December 4, 2013 | | Comments Off on Maximilien Robespierre
Violence, mass executions, mob rule, and injustice: the French Revolution was one of the most convulsive time periods in the history of the world. Radicals seized control of the government, and thousands of innocent people lost their lives, all in the name of democracy. The man at the head of the infamous “Reign of Terror” quietly observed it all.
Maximilien Robespierre was born on May 6, 1758 in the bustling city of Arras, located in the northernmost tip of France. Born of a poor family, Robespierre’s mother died while he was at the tender age of nine. His father, devastated by the loss, abandoned Robespierre and his siblings to be brought up by various relatives. Though impoverished, Robespierre was able to study at a local college, where he quickly rose above his peers through hard work and studiousness. A scholarship enabled him to study law in Paris. The early years of his life read like a good storybook: an impoverished boy transcends his circumstances to become a respected lawyer.
Robespierre was heavily influenced by the theories of the popular philosopher, Jean Jacques Rousseau. This led to Robespierre’s belief in deism, democracy, and the natural goodness in man. French kings of the last century had elevated Roman Catholicism with its corruptions while persecuting Huguenots and other French Protestants. Given this history, Robespierre’s skill as an anti-Catholic and anti-monarchial orator increased the popularity of his call for secular democracy. His political influence grew as he was elected to positions of authority; in May 1789, with the French Revolution on the brink of exploding onto the already disordered political scene, he was elected a deputy of the Estates-General, a body of representatives in the French government. Soon afterwards he served in France’s new governing body, the National Constituent Assembly. Once again, his gift of oratory brought him much recognition among the leaders of the fledgling republic. In 1790, Robespierre was elected president of the Jacobin political party. He fiercely advocated radical social theories, and a power struggle with the more moderate Girondins developed. Robespierre, riding the wave of popular opinion he had mustered through his speeches, emerged victorious, and the Girondins were cast out, leaving the power solely with the Jacobins. Before this revolution the Catholic Church had seized so much Protestant property that fully one fifth of all of France belonged to Rome. Now all church property was taken back by the state. Catholic clergy lost power after the “Civil Constitution of the Clergy”, backed by the guillotine, placed papal power into the hands of the the Assembly.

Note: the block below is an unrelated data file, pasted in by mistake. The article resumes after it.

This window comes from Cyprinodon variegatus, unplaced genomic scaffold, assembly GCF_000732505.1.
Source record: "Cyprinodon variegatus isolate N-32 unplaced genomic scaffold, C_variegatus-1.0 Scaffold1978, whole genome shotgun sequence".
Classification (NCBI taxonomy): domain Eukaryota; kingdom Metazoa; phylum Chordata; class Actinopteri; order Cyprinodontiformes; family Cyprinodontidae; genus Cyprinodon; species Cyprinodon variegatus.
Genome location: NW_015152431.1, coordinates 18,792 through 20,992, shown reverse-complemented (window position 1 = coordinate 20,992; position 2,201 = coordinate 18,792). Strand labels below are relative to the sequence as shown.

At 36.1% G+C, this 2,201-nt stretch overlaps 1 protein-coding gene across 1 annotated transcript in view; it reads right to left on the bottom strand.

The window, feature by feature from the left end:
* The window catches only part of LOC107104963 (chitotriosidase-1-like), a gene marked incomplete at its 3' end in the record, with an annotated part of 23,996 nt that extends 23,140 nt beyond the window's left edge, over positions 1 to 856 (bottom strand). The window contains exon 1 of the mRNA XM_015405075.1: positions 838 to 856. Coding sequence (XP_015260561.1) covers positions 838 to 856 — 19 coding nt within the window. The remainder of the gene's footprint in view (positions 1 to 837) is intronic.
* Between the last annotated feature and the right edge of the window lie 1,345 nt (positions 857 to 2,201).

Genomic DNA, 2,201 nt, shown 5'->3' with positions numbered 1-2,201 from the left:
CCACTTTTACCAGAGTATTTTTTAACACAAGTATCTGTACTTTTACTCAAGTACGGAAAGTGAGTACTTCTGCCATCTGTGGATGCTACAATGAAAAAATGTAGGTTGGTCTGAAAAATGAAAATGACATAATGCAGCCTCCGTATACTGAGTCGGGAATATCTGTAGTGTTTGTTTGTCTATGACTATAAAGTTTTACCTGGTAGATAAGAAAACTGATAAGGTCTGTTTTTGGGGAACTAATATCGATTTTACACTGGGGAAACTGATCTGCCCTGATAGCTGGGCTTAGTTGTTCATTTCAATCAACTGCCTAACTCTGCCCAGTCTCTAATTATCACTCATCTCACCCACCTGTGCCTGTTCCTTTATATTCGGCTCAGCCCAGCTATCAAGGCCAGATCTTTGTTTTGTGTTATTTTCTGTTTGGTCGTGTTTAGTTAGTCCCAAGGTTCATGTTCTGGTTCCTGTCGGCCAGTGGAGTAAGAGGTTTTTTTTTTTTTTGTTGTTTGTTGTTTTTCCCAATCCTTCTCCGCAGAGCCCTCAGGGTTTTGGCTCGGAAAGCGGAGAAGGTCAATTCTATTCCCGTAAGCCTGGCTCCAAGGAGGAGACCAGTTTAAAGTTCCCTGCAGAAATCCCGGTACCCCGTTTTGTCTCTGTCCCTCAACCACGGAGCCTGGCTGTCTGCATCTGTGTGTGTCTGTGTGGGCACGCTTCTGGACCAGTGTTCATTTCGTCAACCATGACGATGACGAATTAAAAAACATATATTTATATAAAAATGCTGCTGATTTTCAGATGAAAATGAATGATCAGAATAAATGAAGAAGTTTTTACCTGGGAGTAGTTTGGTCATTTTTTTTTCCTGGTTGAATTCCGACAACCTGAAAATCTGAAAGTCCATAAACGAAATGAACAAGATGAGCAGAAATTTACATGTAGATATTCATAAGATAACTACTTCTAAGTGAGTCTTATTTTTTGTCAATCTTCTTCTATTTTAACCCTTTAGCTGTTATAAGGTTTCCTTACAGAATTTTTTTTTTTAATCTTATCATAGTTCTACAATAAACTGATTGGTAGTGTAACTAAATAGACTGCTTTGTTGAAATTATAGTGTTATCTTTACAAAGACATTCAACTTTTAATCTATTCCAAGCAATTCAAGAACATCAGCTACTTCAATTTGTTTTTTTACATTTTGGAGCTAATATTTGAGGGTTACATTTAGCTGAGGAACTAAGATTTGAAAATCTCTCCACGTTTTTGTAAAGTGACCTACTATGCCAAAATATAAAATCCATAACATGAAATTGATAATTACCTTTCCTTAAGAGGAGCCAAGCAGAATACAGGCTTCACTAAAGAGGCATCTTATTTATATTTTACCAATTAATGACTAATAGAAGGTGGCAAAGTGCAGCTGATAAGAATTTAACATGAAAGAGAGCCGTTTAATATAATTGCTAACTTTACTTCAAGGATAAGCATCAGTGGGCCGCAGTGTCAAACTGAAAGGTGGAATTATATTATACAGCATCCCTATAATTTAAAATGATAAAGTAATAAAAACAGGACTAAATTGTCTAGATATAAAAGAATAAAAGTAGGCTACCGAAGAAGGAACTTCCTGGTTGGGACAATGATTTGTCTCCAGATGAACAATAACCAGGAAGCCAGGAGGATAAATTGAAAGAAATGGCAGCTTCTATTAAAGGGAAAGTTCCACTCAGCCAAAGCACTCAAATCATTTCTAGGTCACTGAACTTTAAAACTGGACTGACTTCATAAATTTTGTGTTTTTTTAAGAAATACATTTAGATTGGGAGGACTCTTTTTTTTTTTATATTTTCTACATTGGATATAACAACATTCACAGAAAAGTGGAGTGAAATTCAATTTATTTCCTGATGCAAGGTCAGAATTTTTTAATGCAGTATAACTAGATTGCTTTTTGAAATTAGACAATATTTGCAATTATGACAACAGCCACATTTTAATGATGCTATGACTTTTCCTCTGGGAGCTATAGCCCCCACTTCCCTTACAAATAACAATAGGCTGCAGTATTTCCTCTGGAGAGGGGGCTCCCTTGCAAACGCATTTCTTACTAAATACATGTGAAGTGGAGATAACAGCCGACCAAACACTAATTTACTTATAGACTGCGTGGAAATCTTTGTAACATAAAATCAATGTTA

Power and the unavoidable responsibility that came with it now lay in Robespierre’s hands. So began the most violent and chaotic time periods in French history. The “Reign of Terror” caused thousands of people to lose their lives (many of them innocent of the charges brought against them), and forever made Robespierre’s name one of the most notorious the world has ever known. Robespierre demanded that the king be put to death for the good of the French Republic, and in January 1793, Louis XVI and Marie Antoinette were beheaded. Under Robespierre’s leadership, droves of people suspected of being resistant to the Jacobin party’s policies were systematically killed during bloody public executions. He even created a national religion based on deism, “The Cult of the Supreme Being”. He sought to use the cult as a tool to unify the masses against the Revolution’s enemies.
Why were the French so reticent to accept Robespierre’s leadership? The French people had been denied access to the Scriptures by Pope Clement XI in his “Bull Unigentius” and therefore had no absolute authority of morality accept what was told to them by an increasingly corrupt priesthood. This corruption gave way to Robespierre’s “Terror” that went from mid-1793 to mid-1794. Toward the end of his autocratic rule, even one-time supporters and revolutionary leaders (including Georges Jacques Danton and Jacques René Hébert) were executed on his command. His supporters began to fear for their lives, and his power base quickly dissolved.
Robespierre was banned from the National Convention (France’s governing body) and placed under house arrest on July 27, 1794. A last attempt by his die-hard followers to free him failed. He attempted suicide but only managed to shoot off his lower jaw. A few hours later, on July 28, Maximilien Robespierre died on the very piece of equipment that would become a symbol for the “Reign of Terror” and of his bloody regime: he was executed on the guillotine. The following day, those suspected of following Robespierre’s policies were also executed. So ended the dictator’s reign.
Looking back on Maximilien Robespierre’s life, we see a man of paradoxes. The man who opposed the tyranny of monarchial governments became a tyrant; the man who desired democracy violently crushed all opposition. He provided more death than liberty (the slogan of the French revolution was “Unity, liberty, equality, and fraternity–or death), and he twisted belief in God to his own advantage with his “Cult of the Supreme Being”. He trusted in the virtue of human nature, not acknowledging that human nature is corrupt. Based on human nature, his regime and visions of the future inevitably crumbled to dust. Once again, history demonstrates that only the unchanging character of God can act as the surest foundation for a government. While the United States experienced a wave of revival during their second “Great Awakening”, France experienced bloody anarchy. Robespierre’s abuse of state power under the guise of deism gave rise to Napoleon and other destructive leaders.
Edited by: Peyton Hughes